The nation’s public schools have experienced dramatic re-segregation over the past two decades, a trend that is “systematically linked to unequal educational opportunities” for minority students, according to a new report released Wednesday by the Civil Rights Project/Proyecto Derechos Civiles at UCLA. In its latest in a series of reports analyzing segregation trends in public schools, “E Pluribus...Separation: Deepening Double Segregation for More Students,” the organization used federal data from the 2009-2010 school year, in comparison to previous trends.
Desegregation in the nation saw an increase from 1960 through the late 1980s, and then changed course. In 1991, Oklahoma City v. Dowell “made it easier for school districts and courts to dismantle desegregation plans,” according to the report. That ruling took a heavy toll on the South in particular, where school re-segregation is happening most dramatically among African-American students, says the report. Elsewhere, a rapid growth in diversity has also been a factor. In 1970, nearly four out of every five students across the nation were white, but by 2009, just over half were white.
These factors have combined to fuel re-segregation across the country in recent decades, according to officials with the Civil Rights Project.
“In spite of declining residential segregation for black families and large-scale movement to the suburbs in most parts of the country, school segregation remains very high for black students,” the report states. “It is also double segregation by both race and poverty.”
In the early 1990s, the average Latino and black student attended a school where roughly a third of students were considered low income, but now attend schools where low-income students account for nearly two-thirds of their classmates, nearly double the level in schools of the average white or Asian student.
Additionally, the rapidly growing Latino population has seen increasing segregation recently, particularly in the West. Latino enrollment in public schools has gone up from one-twentieth of U.S. students in 1970 to one-fourth in 2009. Latino student populations have become more concentrated in segregated minority settings in almost every region of the nation. In the West, however, the share of Latino students in such settings has increased fourfold, from 12 percent in 1968 to 43 percent in 2009. Latino students are now the dominant minority group in the western half of the country.
“These patterns are basically being ignored in educational policy,” Gary Orfield, a co-founder of the Civil Rights Project/Proyecto Derechos Civiles said on a press call. “Is it really reasonable for us to talk about education policy without considering this tremendously differentiated reality?” he asked. With the exception of a “small and temporary” initiative called Technical Assistance for Student Assignment Plans in 2009, the report says, the Obama and Bush administrations have not taken significant action to increase school integration or help stabilize urban schools that are experiencing racial change. In fact, the report criticizes President Obama’s pressure on states to expand charter schools, which are the “most segregated sector of schools for black students,” saying that it undermined “small positive steps in civil rights enforcement.”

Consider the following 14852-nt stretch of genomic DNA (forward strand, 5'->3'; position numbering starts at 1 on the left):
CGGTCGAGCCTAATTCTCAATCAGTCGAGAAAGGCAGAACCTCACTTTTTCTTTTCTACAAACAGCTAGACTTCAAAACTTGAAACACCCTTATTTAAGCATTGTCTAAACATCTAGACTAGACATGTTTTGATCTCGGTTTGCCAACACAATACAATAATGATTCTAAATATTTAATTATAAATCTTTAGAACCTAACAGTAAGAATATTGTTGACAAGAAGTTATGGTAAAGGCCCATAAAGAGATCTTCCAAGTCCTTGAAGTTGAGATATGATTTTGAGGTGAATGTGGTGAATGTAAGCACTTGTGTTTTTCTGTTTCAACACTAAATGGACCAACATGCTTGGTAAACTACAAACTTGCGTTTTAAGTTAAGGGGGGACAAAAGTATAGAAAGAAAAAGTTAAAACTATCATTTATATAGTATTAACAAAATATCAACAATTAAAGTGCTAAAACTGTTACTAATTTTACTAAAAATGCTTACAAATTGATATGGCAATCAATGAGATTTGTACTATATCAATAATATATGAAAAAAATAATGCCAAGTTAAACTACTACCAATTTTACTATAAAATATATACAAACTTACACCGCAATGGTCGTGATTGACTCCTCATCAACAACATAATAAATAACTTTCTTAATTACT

The report offers a list of recommendations for reversing the current trend: making the public aware of the re-segregation trends; promoting diverse schools as highly desirable places to learn; enforcing laws that would encourage desegregation; renewing government policies that assist with integration; and creating regional magnet schools and regional pro-integration transfer programs.
On the media call, Orfield, a prominent desegregation expert, praised the Race to the Top program, encouraged school choice plans that would foster stable diverse schools, and advocated training programs for the thousands of schools that need help dealing with racial change.
(Correction: An earlier version of this post incorrectly characterized Oklahoma City v. Dowell. This 1991 ruling “made it easier for school districts and courts to dismantle desegregation plans,” according to the report.)
A version of this news article first appeared in the Inside School Research blog.